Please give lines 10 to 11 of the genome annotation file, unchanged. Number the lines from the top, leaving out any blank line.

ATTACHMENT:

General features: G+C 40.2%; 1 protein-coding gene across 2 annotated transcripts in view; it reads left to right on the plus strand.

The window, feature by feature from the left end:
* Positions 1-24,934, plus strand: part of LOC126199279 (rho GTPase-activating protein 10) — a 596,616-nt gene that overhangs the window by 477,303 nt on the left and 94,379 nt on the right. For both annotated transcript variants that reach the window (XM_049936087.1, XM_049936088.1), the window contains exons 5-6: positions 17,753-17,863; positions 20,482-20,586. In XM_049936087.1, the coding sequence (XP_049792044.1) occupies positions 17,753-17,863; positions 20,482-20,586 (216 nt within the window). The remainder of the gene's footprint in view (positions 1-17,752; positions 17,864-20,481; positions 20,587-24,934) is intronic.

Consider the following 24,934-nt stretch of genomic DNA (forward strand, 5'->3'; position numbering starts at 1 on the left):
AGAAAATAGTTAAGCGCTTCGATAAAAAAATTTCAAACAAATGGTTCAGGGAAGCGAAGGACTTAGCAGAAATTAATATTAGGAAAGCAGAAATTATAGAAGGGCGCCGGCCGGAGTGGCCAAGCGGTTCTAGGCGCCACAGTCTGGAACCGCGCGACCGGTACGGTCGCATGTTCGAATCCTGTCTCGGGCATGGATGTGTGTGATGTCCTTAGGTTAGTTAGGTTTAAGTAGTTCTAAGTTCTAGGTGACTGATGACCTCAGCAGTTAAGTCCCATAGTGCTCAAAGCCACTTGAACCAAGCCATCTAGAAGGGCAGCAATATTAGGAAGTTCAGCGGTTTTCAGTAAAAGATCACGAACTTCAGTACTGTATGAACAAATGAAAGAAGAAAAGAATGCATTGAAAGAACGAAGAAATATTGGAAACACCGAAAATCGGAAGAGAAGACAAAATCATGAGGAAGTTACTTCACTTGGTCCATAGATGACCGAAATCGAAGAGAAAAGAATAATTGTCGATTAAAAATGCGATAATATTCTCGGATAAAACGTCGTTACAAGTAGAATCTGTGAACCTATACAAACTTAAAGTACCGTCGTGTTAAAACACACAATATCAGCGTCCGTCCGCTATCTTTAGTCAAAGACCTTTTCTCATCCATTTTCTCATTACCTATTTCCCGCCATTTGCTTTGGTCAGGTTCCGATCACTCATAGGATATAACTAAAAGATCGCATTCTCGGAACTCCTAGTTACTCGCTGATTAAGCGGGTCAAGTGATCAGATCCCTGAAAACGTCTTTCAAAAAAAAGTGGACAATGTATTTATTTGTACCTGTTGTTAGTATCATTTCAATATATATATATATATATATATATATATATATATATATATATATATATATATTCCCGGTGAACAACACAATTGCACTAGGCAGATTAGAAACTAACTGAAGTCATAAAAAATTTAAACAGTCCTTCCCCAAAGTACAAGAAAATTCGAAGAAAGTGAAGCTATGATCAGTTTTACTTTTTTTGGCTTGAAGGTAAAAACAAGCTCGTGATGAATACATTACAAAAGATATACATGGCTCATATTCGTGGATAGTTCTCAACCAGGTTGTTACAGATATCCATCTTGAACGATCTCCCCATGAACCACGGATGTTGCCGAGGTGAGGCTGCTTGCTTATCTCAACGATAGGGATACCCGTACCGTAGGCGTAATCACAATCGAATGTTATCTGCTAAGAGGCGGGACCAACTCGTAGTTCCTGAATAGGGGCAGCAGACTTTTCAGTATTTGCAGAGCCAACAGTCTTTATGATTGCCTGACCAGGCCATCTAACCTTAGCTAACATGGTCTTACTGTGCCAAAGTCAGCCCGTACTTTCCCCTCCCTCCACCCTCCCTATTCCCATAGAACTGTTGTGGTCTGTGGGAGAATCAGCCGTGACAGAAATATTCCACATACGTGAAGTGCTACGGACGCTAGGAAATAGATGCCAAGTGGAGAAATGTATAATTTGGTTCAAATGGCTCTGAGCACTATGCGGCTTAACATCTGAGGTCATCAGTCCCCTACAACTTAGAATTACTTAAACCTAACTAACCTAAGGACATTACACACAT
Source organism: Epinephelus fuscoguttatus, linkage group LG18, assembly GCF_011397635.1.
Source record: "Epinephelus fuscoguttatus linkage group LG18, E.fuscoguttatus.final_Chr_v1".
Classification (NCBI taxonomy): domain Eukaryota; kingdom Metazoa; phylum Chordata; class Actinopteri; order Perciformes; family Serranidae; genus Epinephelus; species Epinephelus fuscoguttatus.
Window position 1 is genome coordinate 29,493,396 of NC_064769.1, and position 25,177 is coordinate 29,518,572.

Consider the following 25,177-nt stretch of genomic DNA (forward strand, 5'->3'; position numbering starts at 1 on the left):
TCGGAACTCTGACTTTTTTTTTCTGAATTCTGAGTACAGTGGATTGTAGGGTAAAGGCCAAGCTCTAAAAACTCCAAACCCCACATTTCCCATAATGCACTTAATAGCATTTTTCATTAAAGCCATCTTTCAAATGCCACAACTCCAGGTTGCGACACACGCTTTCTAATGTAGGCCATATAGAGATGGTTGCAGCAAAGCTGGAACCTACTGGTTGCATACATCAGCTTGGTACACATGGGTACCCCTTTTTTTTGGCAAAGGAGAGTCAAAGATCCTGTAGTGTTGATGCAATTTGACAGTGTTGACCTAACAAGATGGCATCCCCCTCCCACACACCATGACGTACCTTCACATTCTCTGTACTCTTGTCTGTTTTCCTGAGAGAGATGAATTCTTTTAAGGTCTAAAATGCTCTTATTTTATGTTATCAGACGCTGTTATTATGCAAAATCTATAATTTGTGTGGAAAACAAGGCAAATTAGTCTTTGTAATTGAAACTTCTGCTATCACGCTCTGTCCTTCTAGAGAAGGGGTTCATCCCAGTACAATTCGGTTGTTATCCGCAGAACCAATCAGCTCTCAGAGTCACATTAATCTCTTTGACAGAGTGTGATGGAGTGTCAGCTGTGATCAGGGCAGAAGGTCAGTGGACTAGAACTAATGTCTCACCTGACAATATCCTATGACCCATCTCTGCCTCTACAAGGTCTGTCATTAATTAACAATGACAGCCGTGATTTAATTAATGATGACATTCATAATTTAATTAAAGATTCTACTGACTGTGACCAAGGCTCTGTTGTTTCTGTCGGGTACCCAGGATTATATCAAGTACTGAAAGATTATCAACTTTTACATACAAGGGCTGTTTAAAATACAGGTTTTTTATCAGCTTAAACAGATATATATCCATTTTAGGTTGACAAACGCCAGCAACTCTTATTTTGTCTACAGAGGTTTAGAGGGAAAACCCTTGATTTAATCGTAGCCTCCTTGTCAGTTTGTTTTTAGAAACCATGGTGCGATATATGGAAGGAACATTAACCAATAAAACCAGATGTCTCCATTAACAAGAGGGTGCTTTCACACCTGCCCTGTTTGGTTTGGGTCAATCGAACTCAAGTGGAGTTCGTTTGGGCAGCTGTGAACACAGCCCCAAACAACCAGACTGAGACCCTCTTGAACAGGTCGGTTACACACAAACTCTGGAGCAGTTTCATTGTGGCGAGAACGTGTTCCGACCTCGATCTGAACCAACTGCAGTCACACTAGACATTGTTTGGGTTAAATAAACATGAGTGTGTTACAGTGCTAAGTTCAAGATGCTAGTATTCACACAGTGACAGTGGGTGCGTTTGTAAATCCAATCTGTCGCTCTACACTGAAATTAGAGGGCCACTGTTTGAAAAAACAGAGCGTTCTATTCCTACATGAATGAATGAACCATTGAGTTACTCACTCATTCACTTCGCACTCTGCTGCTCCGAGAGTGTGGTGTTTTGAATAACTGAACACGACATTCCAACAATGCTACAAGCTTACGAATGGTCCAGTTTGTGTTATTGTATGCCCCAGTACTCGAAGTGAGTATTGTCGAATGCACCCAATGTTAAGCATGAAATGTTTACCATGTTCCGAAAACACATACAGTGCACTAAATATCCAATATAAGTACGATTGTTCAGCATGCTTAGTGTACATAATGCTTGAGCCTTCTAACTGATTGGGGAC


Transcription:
Consider the following 25,177-nt stretch of genomic DNA (forward strand, 5'->3'; position numbering starts at 1 on the left):
TCGGAACTCTGACTTTTTTTTTCTGAATTCTGAGTACAGTGGATTGTAGGGTAAAGGCCAAGCTCTAAAAACTCCAAACCCCACATTTCCCATAATGCACTTAATAGCATTTTTCATTAAAGCCATCTTTCAAATGCCACAACTCCAGGTTGCGACACACGCTTTCTAATGTAGGCCATATAGAGATGGTTGCAGCAAAGCTGGAACCTACTGGTTGCATACATCAGCTTGGTACACATGGGTACCCCTTTTTTTTGGCAAAGGAGAGTCAAAGATCCTGTAGTGTTGATGCAATTTGACAGTGTTGACCTAACAAGATGGCATCCCCCTCCCACACACCATGACGTACCTTCACATTCTCTGTACTCTTGTCTGTTTTCCTGAGAGAGATGAATTCTTTTAAGGTCTAAAATGCTCTTATTTTATGTTATCAGACGCTGTTATTATGCAAAATCTATAATTTGTGTGGAAAACAAGGCAAATTAGTCTTTGTAATTGAAACTTCTGCTATCACGCTCTGTCCTTCTAGAGAAGGGGTTCATCCCAGTACAATTCGGTTGTTATCCGCAGAACCAATCAGCTCTCAGAGTCACATTAATCTCTTTGACAGAGTGTGATGGAGTGTCAGCTGTGATCAGGGCAGAAGGTCAGTGGACTAGAACTAATGTCTCACCTGACAATATCCTATGACCCATCTCTGCCTCTACAAGGTCTGTCATTAATTAACAATGACAGCCGTGATTTAATTAATGATGACATTCATAATTTAATTAAAGATTCTACTGACTGTGACCAAGGCTCTGTTGTTTCTGTCGGGTACCCAGGATTATATCAAGTACTGAAAGATTATCAACTTTTACATACAAGGGCTGTTTAAAATACAGGTTTTTTATCAGCTTAAACAGATATATATCCATTTTAGGTTGACAAACGCCAGCAACTCTTATTTTGTCTACAGAGGTTTAGAGGGAAAACCCTTGATTTAATCGTAGCCTCCTTGTCAGTTTGTTTTTAGAAACCATGGTGCGATATATGGAAGGAACATTAACCAATAAAACCAGATGTCTCCATTAACAAGAGGGTGCTTTCACACCTGCCCTGTTTGGTTTGGGTCAATCGAACTCAAGTGGAGTTCGTTTGGGCAGCTGTGAACACAGCCCCAAACAACCAGACTGAGACCCTCTTGAACAGGTCGGTTACACACAAACTCTGGAGCAGTTTCATTGTGGCGAGAACGTGTTCCGACCTCGATCTGAACCAACTGCAGTCACACTAGACATTGTTTGGGTTAAATAAACATGAGTGTGTTACAGTGCTAAGTTCAAGATGCTAGTATTCACACAGTGACAGTGGGTGCGTTTGTAAATCCAATCTGTCGCTCTACACTGAAATTAGAGGGCCACTGTTTGAAAAAACAGAGCGTTCTATTCCTACATGAATGAATGAACCATTGAGTTACTCACTCATTCACTTCGCACTCTGCTGCTCCGAGAGTGTGGTGTTTTGAATAACTGAACACGACATTCCAACAATGCTACAAGCTTACGAATGGTCCAGTTTGTGTTATTGTATGCCCCAGTACTCGAAGTGAGTATTGTCGAATGCACCCAATGTTAAGCATGAAATGTTTACCATGTTCCGAAAACACATACAGTGCACTAAATATCCAATATAAGTACGATTGTTCAGCATGCTTAGTGTACATAATGCTTGAGCCTTCTAACTGATTGGGGAC